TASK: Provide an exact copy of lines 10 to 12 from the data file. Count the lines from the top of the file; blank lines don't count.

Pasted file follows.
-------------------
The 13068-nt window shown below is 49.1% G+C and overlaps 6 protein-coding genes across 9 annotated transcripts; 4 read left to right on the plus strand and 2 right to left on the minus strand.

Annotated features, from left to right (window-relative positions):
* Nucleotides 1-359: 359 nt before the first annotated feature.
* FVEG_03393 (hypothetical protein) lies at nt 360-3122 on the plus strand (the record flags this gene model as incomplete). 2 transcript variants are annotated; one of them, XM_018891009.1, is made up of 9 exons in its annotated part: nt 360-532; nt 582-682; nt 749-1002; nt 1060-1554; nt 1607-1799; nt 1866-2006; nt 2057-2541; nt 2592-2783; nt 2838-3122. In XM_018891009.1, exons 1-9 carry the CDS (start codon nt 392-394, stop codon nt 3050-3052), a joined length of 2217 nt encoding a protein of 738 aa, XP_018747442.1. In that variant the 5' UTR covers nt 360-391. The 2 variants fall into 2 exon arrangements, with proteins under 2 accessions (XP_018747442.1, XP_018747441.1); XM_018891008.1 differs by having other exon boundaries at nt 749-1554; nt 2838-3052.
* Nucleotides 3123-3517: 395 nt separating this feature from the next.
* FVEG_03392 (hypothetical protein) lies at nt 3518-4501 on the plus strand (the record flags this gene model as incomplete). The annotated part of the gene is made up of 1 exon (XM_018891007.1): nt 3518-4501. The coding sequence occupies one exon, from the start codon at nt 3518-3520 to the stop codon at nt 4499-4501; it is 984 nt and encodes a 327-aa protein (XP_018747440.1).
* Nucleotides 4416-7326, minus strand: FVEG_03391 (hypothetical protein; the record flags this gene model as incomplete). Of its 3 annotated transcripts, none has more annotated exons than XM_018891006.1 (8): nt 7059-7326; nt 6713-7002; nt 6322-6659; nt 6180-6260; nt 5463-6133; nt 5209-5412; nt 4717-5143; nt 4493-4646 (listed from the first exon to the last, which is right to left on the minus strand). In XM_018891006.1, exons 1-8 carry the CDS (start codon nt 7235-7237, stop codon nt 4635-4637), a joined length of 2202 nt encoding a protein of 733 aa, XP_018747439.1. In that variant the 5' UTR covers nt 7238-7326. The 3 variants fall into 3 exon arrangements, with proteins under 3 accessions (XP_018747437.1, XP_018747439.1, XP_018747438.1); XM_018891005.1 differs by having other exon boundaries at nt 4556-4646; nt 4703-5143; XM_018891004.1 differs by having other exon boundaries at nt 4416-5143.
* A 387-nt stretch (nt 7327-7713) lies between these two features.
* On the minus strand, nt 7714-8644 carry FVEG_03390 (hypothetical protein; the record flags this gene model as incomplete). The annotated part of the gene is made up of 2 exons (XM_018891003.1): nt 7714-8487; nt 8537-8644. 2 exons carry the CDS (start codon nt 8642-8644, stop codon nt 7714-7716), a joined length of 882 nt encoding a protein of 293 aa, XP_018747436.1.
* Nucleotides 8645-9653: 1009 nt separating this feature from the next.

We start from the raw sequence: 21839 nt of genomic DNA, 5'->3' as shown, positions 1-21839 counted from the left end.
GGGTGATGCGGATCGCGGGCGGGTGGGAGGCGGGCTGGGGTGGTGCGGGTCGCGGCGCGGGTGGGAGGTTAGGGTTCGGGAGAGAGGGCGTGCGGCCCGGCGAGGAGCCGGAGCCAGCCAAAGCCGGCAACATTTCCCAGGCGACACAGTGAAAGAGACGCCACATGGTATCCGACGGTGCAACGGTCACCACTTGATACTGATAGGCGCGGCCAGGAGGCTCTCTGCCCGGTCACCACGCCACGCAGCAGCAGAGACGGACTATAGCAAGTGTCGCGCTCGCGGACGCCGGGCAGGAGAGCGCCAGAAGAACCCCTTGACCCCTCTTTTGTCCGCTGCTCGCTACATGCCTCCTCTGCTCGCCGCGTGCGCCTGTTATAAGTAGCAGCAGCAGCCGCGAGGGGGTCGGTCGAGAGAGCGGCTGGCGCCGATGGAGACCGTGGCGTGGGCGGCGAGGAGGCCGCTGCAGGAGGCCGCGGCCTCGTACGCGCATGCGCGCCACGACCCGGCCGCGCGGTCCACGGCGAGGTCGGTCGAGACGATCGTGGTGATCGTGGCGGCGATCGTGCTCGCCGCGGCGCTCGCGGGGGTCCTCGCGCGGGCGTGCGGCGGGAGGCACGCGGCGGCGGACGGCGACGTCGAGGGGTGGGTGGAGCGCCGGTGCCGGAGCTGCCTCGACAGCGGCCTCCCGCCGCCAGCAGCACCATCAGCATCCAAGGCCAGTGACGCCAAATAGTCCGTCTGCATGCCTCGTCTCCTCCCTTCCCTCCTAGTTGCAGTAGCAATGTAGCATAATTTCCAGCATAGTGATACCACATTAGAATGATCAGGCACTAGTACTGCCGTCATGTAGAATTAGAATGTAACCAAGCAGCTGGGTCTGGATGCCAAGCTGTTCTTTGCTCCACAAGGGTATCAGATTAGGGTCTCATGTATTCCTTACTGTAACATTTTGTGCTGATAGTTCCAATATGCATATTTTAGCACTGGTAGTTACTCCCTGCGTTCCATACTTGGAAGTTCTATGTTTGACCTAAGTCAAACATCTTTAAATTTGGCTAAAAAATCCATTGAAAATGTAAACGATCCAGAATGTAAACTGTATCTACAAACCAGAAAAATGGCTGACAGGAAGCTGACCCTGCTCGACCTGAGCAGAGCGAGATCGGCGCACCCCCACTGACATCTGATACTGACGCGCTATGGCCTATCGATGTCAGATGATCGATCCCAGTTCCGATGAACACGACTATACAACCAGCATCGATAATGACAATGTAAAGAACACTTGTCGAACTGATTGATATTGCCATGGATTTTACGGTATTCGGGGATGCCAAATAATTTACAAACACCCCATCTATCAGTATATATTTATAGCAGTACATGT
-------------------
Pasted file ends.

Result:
* Nucleotides 8645-9653: 1009 nt separating this feature from the next.

We start from the raw sequence: 21839 nt of genomic DNA, 5'->3' as shown, positions 1-21839 counted from the left end.
GGGTGATGCGGATCGCGGGCGGGTGGGAGGCGGGCTGGGGTGGTGCGGGTCGCGGCGCGGGTGGGAGGTTAGGGTTCGGGAGAGAGGGCGTGCGGCCCGGCGAGGAGCCGGAGCCAGCCAAAGCCGGCAACATTTCCCAGGCGACACAGTGAAAGAGACGCCACATGGTATCCGACGGTGCAACGGTCACCACTTGATACTGATAGGCGCGGCCAGGAGGCTCTCTGCCCGGTCACCACGCCACGCAGCAGCAGAGACGGACTATAGCAAGTGTCGCGCTCGCGGACGCCGGGCAGGAGAGCGCCAGAAGAACCCCTTGACCCCTCTTTTGTCCGCTGCTCGCTACATGCCTCCTCTGCTCGCCGCGTGCGCCTGTTATAAGTAGCAGCAGCAGCCGCGAGGGGGTCGGTCGAGAGAGCGGCTGGCGCCGATGGAGACCGTGGCGTGGGCGGCGAGGAGGCCGCTGCAGGAGGCCGCGGCCTCGTACGCGCATGCGCGCCACGACCCGGCCGCGCGGTCCACGGCGAGGTCGGTCGAGACGATCGTGGTGATCGTGGCGGCGATCGTGCTCGCCGCGGCGCTCGCGGGGGTCCTCGCGCGGGCGTGCGGCGGGAGGCACGCGGCGGCGGACGGCGACGTCGAGGGGTGGGTGGAGCGCCGGTGCCGGAGCTGCCTCGACAGCGGCCTCCCGCCGCCAGCAGCACCATCAGCATCCAAGGCCAGTGACGCCAAATAGTCCGTCTGCATGCCTCGTCTCCTCCCTTCCCTCCTAGTTGCAGTAGCAATGTAGCATAATTTCCAGCATAGTGATACCACATTAGAATGATCAGGCACTAGTACTGCCGTCATGTAGAATTAGAATGTAACCAAGCAGCTGGGTCTGGATGCCAAGCTGTTCTTTGCTCCACAAGGGTATCAGATTAGGGTCTCATGTATTCCTTACTGTAACATTTTGTGCTGATAGTTCCAATATGCATATTTTAGCACTGGTAGTTACTCCCTGCGTTCCATACTTGGAAGTTCTATGTTTGACCTAAGTCAAACATCTTTAAATTTGGCTAAAAAATCCATTGAAAATGTAAACGATCCAGAATGTAAACTGTATCTACAAACCAGAAAAATGGCTGACAGGAAGCTGACCCTGCTCGACCTGAGCAGAGCGAGATCGGCGCACCCCCACTGACATCTGATACTGACGCGCTATGGCCTATCGATGTCAGATGATCGATCCCAGTTCCGATGAACACGACTATACAACCAGCATCGATAATGACAATGTAAAGAACACTTGTCGAACTGATTGATATTGCCATGGATTTTACGGTATTCGGGGATGCCAAATAATTTACAAACACCCCATCTATCAGTATATATTTATAGCAGTACATGT